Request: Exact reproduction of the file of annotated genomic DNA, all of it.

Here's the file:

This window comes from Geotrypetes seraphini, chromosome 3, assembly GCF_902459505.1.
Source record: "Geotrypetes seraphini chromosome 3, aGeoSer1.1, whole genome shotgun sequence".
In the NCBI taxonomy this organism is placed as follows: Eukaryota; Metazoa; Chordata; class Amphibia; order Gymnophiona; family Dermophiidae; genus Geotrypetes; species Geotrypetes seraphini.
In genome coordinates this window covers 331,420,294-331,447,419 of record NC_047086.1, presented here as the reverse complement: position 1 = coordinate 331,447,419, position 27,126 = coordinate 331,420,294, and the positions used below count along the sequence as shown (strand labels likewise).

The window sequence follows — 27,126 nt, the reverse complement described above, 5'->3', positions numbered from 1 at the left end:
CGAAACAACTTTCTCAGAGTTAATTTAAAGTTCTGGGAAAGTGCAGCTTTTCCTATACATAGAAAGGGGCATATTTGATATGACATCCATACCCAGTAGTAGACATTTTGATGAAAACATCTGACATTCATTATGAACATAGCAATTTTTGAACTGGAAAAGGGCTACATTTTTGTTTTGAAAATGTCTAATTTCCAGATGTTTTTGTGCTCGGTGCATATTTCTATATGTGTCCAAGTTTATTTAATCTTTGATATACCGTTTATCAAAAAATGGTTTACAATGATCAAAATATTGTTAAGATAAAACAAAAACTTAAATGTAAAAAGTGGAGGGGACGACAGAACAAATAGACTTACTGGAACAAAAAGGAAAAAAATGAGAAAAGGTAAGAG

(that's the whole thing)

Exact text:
This window comes from Geotrypetes seraphini, chromosome 3, assembly GCF_902459505.1.
Source record: "Geotrypetes seraphini chromosome 3, aGeoSer1.1, whole genome shotgun sequence".
In the NCBI taxonomy this organism is placed as follows: Eukaryota; Metazoa; Chordata; class Amphibia; order Gymnophiona; family Dermophiidae; genus Geotrypetes; species Geotrypetes seraphini.
In genome coordinates this window covers 331,420,294-331,447,419 of record NC_047086.1, presented here as the reverse complement: position 1 = coordinate 331,447,419, position 27,126 = coordinate 331,420,294, and the positions used below count along the sequence as shown (strand labels likewise).

The window sequence follows — 27,126 nt, the reverse complement described above, 5'->3', positions numbered from 1 at the left end:
CGAAACAACTTTCTCAGAGTTAATTTAAAGTTCTGGGAAAGTGCAGCTTTTCCTATACATAGAAAGGGGCATATTTGATATGACATCCATACCCAGTAGTAGACATTTTGATGAAAACATCTGACATTCATTATGAACATAGCAATTTTTGAACTGGAAAAGGGCTACATTTTTGTTTTGAAAATGTCTAATTTCCAGATGTTTTTGTGCTCGGTGCATATTTCTATATGTGTCCAAGTTTATTTAATCTTTGATATACCGTTTATCAAAAAATGGTTTACAATGATCAAAATATTGTTAAGATAAAACAAAAACTTAAATGTAAAAAGTGGAGGGGACGACAGAACAAATAGACTTACTGGAACAAAAAGGAAAAAAATGAGAAAAGGTAAGAG